Barcelona have won their first La Liga title in three years on the back of a historic defence, but their style of play has left something to be desired. When Xavi took over as manager, he talked about returning to the glorious football of old and playing in the “Barca way”. However, despite their success this season, Barcelona’s performances have been mostly drab and methodical.

Xavi’s side has been compared to a Jose Mourinho team rather than a Pep Guardiola one, and his inability to deliver on his promise of playing in the “Barca way” has left some fans disappointed. While the team’s results have been impressive, there is a sense that Xavi has not been able to fully capture the spirit and style of Barcelona’s past successes.

As Barcelona look to build for the future, it remains to be seen whether Xavi will be able to deliver on his promise of playing attractive, attacking football. While winning is important, the fans of Barcelona have come to expect a certain style of play, and Xavi will need to find a way to deliver on both fronts if he hopes to truly win over the hearts and minds of the Camp Nou faithful.

A strong spine

Xavi does have to be given some credit. Barcelona have lacked a cohesive identity for some time, and at the beginning of this campaign, looked to be far behind defending champions and great rivals, Real Madrid. In a battle of pure footballing quality, at least in the Spanish sense, Barcelona were always going to lose.

The manager has responded by adapting. He quickly realised that he cannot beat Madrid by trying to out-attack them. Instead, Barcelona are solid, difficult and pragmatic. They keep possession well, and have shown that they can play some eye-catching football in moments. But this is a team built on its strong spine and defensive excellence. The Blaugrana have only conceded two goals at home in La Liga all season, while goalkeeper Marc-Andre ter Stegen has set the league record for clean sheets.

Sergio Busquets, meanwhile, has endured something of a revival. After spending 18 months tracking back in a state of defensive recovery purgatory, he has been allowed to play deeper. The soon-to-depart club captain is simply being asked to intercept, tackle and pass. These are the things that he is very good at.

The evolution of Gavi has certainly also helped. The reigning Golden Boy winner is a confusing player, mostly because he is the antithesis of the Barcelona legends he has been compared to. The midfielder has so easily been likened to the likes of Xavi and Andres Iniesta, but in reality, he’s more like a shrunken, technically advanced Pepe.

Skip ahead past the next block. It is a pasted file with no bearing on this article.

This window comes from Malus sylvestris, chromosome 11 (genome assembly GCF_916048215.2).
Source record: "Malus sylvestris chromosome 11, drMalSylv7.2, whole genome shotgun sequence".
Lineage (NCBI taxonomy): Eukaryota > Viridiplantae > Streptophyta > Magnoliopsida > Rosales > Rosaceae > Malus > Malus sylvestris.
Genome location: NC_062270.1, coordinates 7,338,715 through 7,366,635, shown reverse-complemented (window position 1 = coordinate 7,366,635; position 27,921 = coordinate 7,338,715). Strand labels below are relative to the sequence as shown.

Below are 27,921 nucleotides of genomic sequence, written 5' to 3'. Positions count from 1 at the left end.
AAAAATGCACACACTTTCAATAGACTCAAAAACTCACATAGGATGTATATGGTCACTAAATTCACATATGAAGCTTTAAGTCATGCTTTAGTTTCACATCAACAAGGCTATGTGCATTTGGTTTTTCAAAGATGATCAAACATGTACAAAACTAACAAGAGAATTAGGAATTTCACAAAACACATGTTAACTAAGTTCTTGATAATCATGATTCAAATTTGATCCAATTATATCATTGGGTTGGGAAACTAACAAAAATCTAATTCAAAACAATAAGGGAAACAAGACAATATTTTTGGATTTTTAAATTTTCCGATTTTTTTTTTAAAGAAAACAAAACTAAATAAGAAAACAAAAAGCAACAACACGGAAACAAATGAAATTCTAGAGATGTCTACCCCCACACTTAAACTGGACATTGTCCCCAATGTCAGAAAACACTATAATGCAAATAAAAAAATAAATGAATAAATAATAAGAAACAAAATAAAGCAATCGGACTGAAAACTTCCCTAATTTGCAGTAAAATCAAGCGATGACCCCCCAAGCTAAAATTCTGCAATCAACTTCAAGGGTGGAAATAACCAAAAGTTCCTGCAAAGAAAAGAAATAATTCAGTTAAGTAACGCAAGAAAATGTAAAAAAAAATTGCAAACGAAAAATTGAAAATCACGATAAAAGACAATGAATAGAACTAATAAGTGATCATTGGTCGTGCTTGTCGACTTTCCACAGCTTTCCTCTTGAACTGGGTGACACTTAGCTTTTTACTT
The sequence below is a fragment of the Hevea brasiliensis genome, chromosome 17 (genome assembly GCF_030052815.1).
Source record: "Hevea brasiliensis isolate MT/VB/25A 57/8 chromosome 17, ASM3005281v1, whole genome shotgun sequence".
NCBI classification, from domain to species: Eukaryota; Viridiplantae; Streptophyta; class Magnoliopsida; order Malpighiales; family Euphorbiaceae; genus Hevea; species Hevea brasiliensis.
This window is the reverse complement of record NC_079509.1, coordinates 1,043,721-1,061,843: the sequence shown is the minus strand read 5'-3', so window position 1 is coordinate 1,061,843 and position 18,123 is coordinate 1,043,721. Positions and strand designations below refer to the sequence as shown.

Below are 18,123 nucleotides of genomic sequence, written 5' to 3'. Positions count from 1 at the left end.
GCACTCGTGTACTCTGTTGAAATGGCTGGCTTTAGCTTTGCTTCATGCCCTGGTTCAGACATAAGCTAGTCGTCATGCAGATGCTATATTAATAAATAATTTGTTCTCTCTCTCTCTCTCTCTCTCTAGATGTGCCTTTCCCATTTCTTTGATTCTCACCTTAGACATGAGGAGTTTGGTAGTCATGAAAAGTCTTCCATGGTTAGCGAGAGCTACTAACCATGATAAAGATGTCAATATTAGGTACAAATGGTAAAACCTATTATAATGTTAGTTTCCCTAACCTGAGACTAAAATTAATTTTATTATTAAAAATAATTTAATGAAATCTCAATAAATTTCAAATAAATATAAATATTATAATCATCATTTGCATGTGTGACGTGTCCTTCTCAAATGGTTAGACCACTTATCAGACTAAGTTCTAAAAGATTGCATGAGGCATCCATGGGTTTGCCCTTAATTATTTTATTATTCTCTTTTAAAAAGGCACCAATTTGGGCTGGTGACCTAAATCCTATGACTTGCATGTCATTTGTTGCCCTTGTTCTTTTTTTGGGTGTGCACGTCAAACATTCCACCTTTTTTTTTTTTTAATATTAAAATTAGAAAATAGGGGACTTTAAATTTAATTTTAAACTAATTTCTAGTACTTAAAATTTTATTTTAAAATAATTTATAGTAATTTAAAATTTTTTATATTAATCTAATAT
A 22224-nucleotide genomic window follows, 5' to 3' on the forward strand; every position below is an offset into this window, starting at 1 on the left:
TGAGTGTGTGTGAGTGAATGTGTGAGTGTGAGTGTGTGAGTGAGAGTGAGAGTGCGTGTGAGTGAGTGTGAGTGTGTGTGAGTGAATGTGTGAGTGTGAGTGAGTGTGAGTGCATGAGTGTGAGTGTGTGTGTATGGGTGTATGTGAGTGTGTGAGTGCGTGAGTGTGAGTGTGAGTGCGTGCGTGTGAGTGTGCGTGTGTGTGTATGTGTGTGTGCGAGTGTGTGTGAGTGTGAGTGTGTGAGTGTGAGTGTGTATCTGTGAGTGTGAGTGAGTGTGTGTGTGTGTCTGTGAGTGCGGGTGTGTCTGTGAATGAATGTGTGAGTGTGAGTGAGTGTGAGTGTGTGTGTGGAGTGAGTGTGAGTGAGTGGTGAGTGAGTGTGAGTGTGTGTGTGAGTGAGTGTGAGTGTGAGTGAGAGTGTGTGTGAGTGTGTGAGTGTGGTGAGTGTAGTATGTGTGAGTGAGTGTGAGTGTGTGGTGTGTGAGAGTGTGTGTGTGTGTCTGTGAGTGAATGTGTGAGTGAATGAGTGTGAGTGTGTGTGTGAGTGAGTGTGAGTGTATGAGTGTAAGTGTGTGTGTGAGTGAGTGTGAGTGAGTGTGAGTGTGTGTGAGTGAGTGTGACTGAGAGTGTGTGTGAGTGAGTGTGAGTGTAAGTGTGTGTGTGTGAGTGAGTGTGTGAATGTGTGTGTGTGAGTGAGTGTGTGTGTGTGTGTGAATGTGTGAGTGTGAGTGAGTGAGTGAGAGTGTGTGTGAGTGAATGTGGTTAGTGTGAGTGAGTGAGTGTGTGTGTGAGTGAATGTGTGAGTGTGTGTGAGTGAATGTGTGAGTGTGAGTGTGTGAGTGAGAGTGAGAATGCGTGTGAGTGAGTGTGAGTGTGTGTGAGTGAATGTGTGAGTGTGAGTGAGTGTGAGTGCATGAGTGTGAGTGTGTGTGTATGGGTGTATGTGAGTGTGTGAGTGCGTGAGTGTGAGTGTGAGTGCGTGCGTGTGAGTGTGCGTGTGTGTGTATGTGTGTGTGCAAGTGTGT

This is a player who flies into tackles, kicks opponents relentlessly, and spends 90 minutes being a pest. It makes for fascinating viewing, this buzzing presence being a complete nuisance. But it works, giving Barca a much-needed midfield bite.

Even Robert Lewandowski offers a previously-missing physicality up front, the 6’1 Poland striker is unafraid to use his lanky limbs to bully centre-backs.

Improvement in unexpected areas

Xavi’s appointment was met with optimism for what it could mean for the development of Barcelona’s attacking players. It figured to be key in the technical improvement of Gavi and Pedri, and perhaps revival of Frenkie de Jong’s languishing tenure. And while all three have undoubtedly become more complete players, it is in defensive areas — Xavi’s most obvious weakness as a player — that Barcelona have seen the most development.

The most obvious beneficiary is Ronald Araujo. The Uruguay centre-back always had the physical tools to be a top-tier defender, but his instincts and technical ability had often been questioned. A patchy injury record, expiring contract and often uncomfortable relationship with passing the ball only added to the jeopardy. But he has since penned a new deal, stayed fit, and, far more importantly, become a markedly more composed player.

Araujo is, by this point, comfortably one of the best in his position in Europe. His pace and athleticism make him able to deal with a more direct game, while his ever-improving distribution has been him become far more press-resistant than in his early Barca tenure. There was always potential here – Xavi has just unlocked it.

The same can be said for Andreas Christensen. A player who Chelsea were willing to let go, Christensen has turned from a speculative free-agent signing to a keystone of this Barcelona back four. He certainly benefits from Araujo’s defensive presence, but his complementary passing ability helps balance the duo with aplomb.

There are, admittedly, some issues at the back. Youngster Alejandro Balde, so eager to get forward, is often susceptible to counter-attacks. Jules Kounde, a makeshift right-back, is often uncomfortable at the position — something he has openly acknowledged. Still, this is a back four, with Ter Stegen behind it, that has shown it is capable of winning a league.